The girls’ track team also won the State Group 3 Relay a few weeks prior.
The Timber Creek High School girls track team made history recently when it captured the school’s first State Group 3 championship. It also won the State Group 3 Relay Championship a few weeks prior.
“Our coaches always told us we were capable of doing this, but after four years on the team, it was kind of unbelievable we were still able to win,” senior Kai Starnes said.
The 4×400 relay team of Starnes, her twin sister Adia, Tierra Hooker and Cheyenne Sovae-Beattie came in third place with a time of 4:02.84 to secure the state title.
Kai said she was nervous before the last relay because their coaches told them they had to place fifth or higher to win the title.
“At sectionals, we came in second (place), so we knew we were in a pretty good position, but they were teams we haven’t raced against before,” she said. “I was nervous because I was anchoring, but I was determined, and I knew we could finish strong.”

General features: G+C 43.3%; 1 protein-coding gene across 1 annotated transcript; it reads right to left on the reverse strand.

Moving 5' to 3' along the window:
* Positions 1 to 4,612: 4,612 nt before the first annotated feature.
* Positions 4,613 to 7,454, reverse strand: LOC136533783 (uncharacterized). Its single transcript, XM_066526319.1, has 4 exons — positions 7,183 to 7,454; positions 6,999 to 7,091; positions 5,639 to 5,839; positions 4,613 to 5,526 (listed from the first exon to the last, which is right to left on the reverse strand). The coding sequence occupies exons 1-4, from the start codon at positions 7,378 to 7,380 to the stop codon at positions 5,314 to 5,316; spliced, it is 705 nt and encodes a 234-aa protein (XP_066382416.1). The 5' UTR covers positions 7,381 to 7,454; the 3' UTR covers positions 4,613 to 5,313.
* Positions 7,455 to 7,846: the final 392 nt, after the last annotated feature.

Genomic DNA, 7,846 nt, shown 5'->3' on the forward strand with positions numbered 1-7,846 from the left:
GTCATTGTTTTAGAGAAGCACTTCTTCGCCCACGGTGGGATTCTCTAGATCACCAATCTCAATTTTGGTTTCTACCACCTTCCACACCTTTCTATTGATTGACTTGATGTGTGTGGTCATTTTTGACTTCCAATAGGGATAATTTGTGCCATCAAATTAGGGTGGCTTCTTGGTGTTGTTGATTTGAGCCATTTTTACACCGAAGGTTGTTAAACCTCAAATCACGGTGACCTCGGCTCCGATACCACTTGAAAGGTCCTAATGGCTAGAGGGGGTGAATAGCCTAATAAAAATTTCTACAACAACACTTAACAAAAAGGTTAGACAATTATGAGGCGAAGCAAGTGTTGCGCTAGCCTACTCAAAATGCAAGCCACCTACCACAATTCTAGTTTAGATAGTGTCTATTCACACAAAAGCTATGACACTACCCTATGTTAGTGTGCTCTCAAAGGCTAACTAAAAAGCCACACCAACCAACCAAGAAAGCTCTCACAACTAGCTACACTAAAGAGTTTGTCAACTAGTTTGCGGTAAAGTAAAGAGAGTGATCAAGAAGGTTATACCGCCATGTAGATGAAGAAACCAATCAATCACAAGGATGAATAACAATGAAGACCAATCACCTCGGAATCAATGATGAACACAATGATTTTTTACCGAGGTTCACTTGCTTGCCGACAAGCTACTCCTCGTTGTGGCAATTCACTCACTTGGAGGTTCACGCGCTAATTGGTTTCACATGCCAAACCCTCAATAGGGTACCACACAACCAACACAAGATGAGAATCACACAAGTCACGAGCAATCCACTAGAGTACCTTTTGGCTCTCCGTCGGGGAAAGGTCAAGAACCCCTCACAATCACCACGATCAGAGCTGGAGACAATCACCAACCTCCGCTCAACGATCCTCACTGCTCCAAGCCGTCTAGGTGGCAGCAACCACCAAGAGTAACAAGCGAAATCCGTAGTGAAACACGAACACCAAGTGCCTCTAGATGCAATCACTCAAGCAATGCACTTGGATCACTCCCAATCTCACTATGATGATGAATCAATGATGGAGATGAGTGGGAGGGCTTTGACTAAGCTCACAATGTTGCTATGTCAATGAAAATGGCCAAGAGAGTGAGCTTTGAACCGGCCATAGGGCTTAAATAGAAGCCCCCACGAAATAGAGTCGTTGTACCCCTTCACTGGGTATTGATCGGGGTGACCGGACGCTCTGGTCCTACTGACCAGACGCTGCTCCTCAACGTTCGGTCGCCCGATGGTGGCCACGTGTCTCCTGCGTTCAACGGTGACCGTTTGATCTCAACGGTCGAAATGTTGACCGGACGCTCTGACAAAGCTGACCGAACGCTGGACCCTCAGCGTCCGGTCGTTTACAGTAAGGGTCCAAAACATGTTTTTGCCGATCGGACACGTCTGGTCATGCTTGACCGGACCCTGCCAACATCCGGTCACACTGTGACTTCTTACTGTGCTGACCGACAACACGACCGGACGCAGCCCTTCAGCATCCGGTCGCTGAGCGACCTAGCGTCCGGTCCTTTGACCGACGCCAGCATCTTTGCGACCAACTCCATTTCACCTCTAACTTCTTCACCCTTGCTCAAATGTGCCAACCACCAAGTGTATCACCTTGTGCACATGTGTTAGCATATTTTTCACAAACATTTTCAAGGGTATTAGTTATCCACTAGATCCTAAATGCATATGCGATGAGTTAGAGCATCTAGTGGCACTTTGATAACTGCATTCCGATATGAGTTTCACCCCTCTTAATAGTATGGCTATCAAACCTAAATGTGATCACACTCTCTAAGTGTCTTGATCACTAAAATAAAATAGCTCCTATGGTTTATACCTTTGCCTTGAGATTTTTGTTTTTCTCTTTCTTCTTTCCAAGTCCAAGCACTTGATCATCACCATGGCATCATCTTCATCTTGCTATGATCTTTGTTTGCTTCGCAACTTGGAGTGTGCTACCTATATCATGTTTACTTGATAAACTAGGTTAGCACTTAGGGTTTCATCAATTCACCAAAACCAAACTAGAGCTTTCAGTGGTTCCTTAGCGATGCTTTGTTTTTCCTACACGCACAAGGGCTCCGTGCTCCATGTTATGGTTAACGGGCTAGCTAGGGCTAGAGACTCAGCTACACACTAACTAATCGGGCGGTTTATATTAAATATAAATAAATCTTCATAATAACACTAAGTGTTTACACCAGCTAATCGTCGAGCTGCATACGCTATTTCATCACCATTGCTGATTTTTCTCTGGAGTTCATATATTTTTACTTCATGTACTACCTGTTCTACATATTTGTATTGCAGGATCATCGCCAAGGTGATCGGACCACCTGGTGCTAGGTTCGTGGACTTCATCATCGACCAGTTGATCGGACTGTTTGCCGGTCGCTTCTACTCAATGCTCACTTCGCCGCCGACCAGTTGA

Beattie was injured at sectionals the week prior, but Adia said Beattie persevered and the team didn’t have any hesitation that she wouldn’t run at the state championships.
“We didn’t have any doubt; we knew she was going to run at states,” Adia said.
Head coach Shawn McHugh called winning the state title an “indescribable feeling,”
“One of my goals was to try to get the girls in this program a taste of that (championship) and be a part of that,” he said. “Last year, we won the state group relay championship, which is very hard to do because you have to be so deep and score in every event, which is even harder to do. That was the first real taste, and the girls were super excited. That was the foundation, and we knew we had something special with that group of girls.”
McHugh said no added pressure and trust between him, the coaches and the girls is a big reason why they had so much success this season.
“The girls have been working so hard to get to this point,” he said. “They trust each other and trust our coaching; we never put pressure on the girls. My thing was always just do what we do and have fun and things will always work out for us. They believe in that. I tell them to keep doing what you’re doing, even if the first event didn’t go the way we planned it.”
“Our coaches, they do their best to make us feel important, that they really care about our decision and especially what we want to put into certain races and do individually,” Adia said. “At the end of the day, the title goes to everyone on the team; even though those that didn’t’ even run.”